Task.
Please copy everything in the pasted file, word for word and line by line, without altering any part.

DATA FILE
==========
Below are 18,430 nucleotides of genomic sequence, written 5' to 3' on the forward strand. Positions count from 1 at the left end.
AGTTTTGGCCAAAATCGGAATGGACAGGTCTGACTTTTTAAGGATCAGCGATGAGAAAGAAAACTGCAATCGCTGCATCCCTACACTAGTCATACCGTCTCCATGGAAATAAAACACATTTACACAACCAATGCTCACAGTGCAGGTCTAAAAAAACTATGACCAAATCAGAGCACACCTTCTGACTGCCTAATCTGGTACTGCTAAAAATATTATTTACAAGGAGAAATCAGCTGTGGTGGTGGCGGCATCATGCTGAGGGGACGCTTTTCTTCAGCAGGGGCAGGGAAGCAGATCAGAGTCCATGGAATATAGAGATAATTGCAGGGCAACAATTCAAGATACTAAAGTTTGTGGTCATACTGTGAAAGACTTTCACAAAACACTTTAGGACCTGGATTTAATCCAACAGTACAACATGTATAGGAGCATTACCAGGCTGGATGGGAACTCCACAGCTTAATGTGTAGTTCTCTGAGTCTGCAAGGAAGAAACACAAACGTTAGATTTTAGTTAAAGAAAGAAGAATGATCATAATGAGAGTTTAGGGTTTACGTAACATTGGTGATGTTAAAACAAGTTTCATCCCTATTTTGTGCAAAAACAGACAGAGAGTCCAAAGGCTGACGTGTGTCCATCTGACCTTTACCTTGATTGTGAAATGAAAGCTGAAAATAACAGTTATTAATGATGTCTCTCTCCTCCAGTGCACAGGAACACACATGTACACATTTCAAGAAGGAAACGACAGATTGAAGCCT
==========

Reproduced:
Below are 18,430 nucleotides of genomic sequence, written 5' to 3' on the forward strand. Positions count from 1 at the left end.
AGTTTTGGCCAAAATCGGAATGGACAGGTCTGACTTTTTAAGGATCAGCGATGAGAAAGAAAACTGCAATCGCTGCATCCCTACACTAGTCATACCGTCTCCATGGAAATAAAACACATTTACACAACCAATGCTCACAGTGCAGGTCTAAAAAAACTATGACCAAATCAGAGCACACCTTCTGACTGCCTAATCTGGTACTGCTAAAAATATTATTTACAAGGAGAAATCAGCTGTGGTGGTGGCGGCATCATGCTGAGGGGACGCTTTTCTTCAGCAGGGGCAGGGAAGCAGATCAGAGTCCATGGAATATAGAGATAATTGCAGGGCAACAATTCAAGATACTAAAGTTTGTGGTCATACTGTGAAAGACTTTCACAAAACACTTTAGGACCTGGATTTAATCCAACAGTACAACATGTATAGGAGCATTACCAGGCTGGATGGGAACTCCACAGCTTAATGTGTAGTTCTCTGAGTCTGCAAGGAAGAAACACAAACGTTAGATTTTAGTTAAAGAAAGAAGAATGATCATAATGAGAGTTTAGGGTTTACGTAACATTGGTGATGTTAAAACAAGTTTCATCCCTATTTTGTGCAAAAACAGACAGAGAGTCCAAAGGCTGACGTGTGTCCATCTGACCTTTACCTTGATTGTGAAATGAAAGCTGAAAATAACAGTTATTAATGATGTCTCTCTCCTCCAGTGCACAGGAACACACATGTACACATTTCAAGAAGGAAACGACAGATTGAAGCCT